The research facility, in collaboration with SAS and others, developed a digital platform called The Essential Network (TEN) for health professionals. The service links health professionals to a free, confidential network of individualized mental health support.
“Now we have a year of historical data that we can start to build some more reliable predictive models for resource needs. What if we were able to provide the same amount of care for patients, but we had more flexible shift schedules that provided more mental health breaks for our front line workers?” Farrell said.
TEN empowers the health care worker at the center of a range of care options, empowering them to choose combinations of care that match their needs while removing barriers to access. Through TEN, health professionals can tailor their care and take positive steps towards managing mental health.
Supporting our students and educators
The COVID-19 pandemic has also put a strain on students and teachers.
After months of remote learning, many of those same children have returned to the classroom and it is important to reinforce mitigation strategies such as social distancing and mask-wearing to keep those students in school.
“For some children, it's the first time they've been in a classroom. They may have missed the kindergarten year or the first year of middle or high school because it was virtual. Now they’re in person. They're adapting to a new learning environment, but these kids still feel the stress of the COVID-19 situation. In addition to bridging the achievement gap and building resilience, I’m concerned about rising mental health issues in our youth. I hope that we can continue support for mental health services for children, teachers and parents as part of an education curriculum that takes the whole person into account,” Farrell said.
A few school districts across the US have done just that and gathered data to understand just how much of an effect the COVID-19 pandemic has had on graduation rates and educational outcomes during the last 18 months.
School leaders in Minnesota have implemented a longitudinal data system that integrates early childhood education, K-12, postsecondary and workforce data, including the paths people take through education to employment to create a panoramic view of educational outcomes.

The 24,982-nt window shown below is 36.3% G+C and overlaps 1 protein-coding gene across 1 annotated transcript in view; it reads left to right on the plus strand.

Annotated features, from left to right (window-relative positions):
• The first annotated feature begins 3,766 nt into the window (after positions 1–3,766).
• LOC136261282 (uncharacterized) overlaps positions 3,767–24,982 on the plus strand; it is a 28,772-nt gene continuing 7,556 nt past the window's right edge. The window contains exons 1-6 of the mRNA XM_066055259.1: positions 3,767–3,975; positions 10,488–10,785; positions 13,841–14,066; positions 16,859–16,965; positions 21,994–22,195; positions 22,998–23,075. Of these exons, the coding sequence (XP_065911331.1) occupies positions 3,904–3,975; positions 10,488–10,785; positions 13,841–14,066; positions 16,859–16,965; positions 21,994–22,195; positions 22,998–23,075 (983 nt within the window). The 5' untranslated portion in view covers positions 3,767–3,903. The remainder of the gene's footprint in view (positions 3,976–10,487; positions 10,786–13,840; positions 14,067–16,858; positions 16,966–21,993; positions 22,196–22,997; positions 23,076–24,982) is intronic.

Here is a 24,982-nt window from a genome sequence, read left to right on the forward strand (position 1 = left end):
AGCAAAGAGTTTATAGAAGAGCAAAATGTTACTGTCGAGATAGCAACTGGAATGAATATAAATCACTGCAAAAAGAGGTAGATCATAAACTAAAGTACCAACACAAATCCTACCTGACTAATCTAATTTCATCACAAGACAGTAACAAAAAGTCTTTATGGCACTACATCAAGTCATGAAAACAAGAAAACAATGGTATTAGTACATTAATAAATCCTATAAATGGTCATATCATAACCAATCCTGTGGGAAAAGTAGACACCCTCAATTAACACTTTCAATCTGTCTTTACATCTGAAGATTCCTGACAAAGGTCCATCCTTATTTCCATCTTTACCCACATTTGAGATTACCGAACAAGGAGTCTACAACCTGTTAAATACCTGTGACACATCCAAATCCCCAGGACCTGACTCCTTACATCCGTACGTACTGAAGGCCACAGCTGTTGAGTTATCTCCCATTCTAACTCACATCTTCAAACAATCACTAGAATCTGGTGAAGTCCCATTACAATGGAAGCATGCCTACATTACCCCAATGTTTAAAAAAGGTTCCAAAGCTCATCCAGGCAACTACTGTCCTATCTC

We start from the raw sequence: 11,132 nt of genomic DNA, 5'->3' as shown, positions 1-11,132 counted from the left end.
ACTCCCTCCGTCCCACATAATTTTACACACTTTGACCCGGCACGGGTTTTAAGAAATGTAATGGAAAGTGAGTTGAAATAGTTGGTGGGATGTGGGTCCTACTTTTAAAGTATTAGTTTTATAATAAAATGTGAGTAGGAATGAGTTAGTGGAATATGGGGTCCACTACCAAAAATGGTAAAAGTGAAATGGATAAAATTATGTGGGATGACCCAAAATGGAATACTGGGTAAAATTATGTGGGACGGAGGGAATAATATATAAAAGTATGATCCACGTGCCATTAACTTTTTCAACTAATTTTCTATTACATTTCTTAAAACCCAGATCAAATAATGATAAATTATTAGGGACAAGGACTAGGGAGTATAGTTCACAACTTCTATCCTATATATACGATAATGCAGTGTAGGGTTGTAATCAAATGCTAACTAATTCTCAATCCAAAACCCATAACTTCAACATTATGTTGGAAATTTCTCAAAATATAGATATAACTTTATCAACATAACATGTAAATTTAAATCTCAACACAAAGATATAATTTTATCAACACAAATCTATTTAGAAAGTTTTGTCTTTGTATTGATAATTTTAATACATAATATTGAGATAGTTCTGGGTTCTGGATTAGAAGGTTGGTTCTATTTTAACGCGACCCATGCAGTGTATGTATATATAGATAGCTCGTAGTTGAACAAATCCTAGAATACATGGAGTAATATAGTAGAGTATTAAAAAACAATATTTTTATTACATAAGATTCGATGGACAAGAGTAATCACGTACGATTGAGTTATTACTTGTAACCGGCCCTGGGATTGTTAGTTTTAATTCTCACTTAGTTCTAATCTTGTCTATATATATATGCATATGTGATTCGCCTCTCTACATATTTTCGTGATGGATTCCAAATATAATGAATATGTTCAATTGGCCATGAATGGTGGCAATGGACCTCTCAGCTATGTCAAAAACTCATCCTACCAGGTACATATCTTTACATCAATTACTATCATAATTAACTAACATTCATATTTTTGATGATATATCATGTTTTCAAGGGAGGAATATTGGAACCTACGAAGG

With this, school leaders can synthesize data and turn it into meaningful stories that drive effective policy and programs focused on helping Minnesota children, families and communities thrive.
Preventing the next pandemic
How do we think ahead to prevent the next pandemic? Developing anti-viral drugs that can be used to treat and prevent the spread of new viruses is crucial. New work from the University of North Carolina is designed to do just that.
The partnership is focused on the work of UNC's Rapidly Emerging Antiviral Drug Development Initiative (READDI) which is developing broad-spectrum antiviral drugs to have on the shelf to prevent future pandemics
To advance UNC's efforts, SAS research and development teams are applying advanced machine learning techniques to integrate multiple biological data sets of the deep lung environment of severely ill COVID-19 patients. These analyses will be used by university researchers to identify targets for new COVID-19 antiviral drugs.
While the initial focus of the joint team is on addressing new treatments for COVID-19, READDI and SAS will continue to work together to meaningfully accelerate drug discovery for other antiviral drugs.
Finally, we must understand that what matters now is what has always mattered: reducing the risks of COVID-19 while minimizing economic damage and mental health stressors.
These things have proved hard to balance, but we have more tools than we did at the onset. And we will continue to find better ways to address each of these important needs by understanding the data.